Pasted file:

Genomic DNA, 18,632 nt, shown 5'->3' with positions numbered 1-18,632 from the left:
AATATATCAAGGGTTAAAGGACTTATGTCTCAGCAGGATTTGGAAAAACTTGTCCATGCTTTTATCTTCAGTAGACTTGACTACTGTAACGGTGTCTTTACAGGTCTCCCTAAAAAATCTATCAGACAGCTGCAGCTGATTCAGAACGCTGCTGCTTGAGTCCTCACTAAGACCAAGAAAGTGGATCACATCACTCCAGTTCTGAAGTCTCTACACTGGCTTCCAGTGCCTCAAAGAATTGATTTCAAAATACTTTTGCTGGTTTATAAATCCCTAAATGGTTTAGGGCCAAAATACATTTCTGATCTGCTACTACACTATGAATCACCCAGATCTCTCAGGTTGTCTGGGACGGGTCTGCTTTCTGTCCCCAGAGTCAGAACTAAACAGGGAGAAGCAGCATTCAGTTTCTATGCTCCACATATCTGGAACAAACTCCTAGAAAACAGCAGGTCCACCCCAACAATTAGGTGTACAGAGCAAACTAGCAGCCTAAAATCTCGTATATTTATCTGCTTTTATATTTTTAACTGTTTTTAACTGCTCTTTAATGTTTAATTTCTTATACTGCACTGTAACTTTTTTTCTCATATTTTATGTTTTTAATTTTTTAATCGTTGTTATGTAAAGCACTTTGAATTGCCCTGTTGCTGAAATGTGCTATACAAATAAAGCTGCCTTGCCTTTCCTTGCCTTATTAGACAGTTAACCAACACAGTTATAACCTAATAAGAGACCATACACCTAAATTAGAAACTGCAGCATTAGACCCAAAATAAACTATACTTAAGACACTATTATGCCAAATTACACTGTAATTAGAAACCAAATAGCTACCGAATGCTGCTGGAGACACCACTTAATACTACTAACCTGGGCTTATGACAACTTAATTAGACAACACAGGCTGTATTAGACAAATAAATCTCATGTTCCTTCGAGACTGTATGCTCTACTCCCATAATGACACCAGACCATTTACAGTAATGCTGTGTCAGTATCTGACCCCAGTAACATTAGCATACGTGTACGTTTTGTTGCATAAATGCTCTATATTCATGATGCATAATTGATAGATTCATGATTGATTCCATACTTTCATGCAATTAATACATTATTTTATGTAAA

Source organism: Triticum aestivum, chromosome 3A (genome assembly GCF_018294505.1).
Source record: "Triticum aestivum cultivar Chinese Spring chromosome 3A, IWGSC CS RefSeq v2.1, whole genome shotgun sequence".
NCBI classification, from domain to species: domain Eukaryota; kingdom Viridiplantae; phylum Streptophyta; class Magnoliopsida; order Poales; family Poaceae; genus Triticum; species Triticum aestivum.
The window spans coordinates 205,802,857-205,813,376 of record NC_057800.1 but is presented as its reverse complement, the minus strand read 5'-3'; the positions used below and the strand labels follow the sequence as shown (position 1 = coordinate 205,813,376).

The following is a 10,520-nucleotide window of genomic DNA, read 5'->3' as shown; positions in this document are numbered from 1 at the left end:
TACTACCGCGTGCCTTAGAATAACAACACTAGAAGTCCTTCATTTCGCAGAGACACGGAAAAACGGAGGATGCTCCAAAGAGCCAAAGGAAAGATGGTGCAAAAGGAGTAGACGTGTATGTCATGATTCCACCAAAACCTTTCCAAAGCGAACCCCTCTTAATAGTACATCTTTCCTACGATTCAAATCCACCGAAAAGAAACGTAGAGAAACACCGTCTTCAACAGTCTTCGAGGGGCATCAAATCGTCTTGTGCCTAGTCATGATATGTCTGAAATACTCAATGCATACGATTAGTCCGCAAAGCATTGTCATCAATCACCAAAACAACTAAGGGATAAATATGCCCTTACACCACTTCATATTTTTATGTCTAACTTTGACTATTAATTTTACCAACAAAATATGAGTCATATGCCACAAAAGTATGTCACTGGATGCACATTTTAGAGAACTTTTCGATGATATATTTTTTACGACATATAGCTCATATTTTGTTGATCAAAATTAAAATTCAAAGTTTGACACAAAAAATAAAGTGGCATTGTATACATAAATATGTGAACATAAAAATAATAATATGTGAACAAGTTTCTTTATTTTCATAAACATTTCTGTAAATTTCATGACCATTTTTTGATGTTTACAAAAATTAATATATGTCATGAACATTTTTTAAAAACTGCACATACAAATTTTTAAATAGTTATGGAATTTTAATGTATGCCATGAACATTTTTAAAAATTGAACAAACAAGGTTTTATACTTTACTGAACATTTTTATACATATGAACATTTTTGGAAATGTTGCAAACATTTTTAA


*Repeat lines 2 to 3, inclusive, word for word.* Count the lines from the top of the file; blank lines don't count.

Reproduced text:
AATATATCAAGGGTTAAAGGACTTATGTCTCAGCAGGATTTGGAAAAACTTGTCCATGCTTTTATCTTCAGTAGACTTGACTACTGTAACGGTGTCTTTACAGGTCTCCCTAAAAAATCTATCAGACAGCTGCAGCTGATTCAGAACGCTGCTGCTTGAGTCCTCACTAAGACCAAGAAAGTGGATCACATCACTCCAGTTCTGAAGTCTCTACACTGGCTTCCAGTGCCTCAAAGAATTGATTTCAAAATACTTTTGCTGGTTTATAAATCCCTAAATGGTTTAGGGCCAAAATACATTTCTGATCTGCTACTACACTATGAATCACCCAGATCTCTCAGGTTGTCTGGGACGGGTCTGCTTTCTGTCCCCAGAGTCAGAACTAAACAGGGAGAAGCAGCATTCAGTTTCTATGCTCCACATATCTGGAACAAACTCCTAGAAAACAGCAGGTCCACCCCAACAATTAGGTGTACAGAGCAAACTAGCAGCCTAAAATCTCGTATATTTATCTGCTTTTATATTTTTAACTGTTTTTAACTGCTCTTTAATGTTTAATTTCTTATACTGCACTGTAACTTTTTTTCTCATATTTTATGTTTTTAATTTTTTAATCGTTGTTATGTAAAGCACTTTGAATTGCCCTGTTGCTGAAATGTGCTATACAAATAAAGCTGCCTTGCCTTTCCTTGCCTTATTAGACAGTTAACCAACACAGTTATAACCTAATAAGAGACCATACACCTAAATTAGAAACTGCAGCATTAGACCCAAAATAAACTATACTTAAGACACTATTATGCCAAATTACACTGTAATTAGAAACCAAATAGCTACCGAATGCTGCTGGAGACACCACTTAATACTACTAACCTGGGCTTATGACAACTTAATTAGACAACACAGGCTGTATTAGACAAATAAATCTCATGTTCCTTCGAGACTGTATGCTCTACTCCCATAATGACACCAGACCATTTACAGTAATGCTGTGTCAGTATCTGACCCCAGTAACATTAGCATACGTGTACGTTTTGTTGCATAAATGCTCTATATTCATGATGCATAATTGATAGATTCATGATTGATTCCATACTTTCATGCAATTAATACATTATTTTATGTAAA

Source organism: Triticum aestivum, chromosome 3A (genome assembly GCF_018294505.1).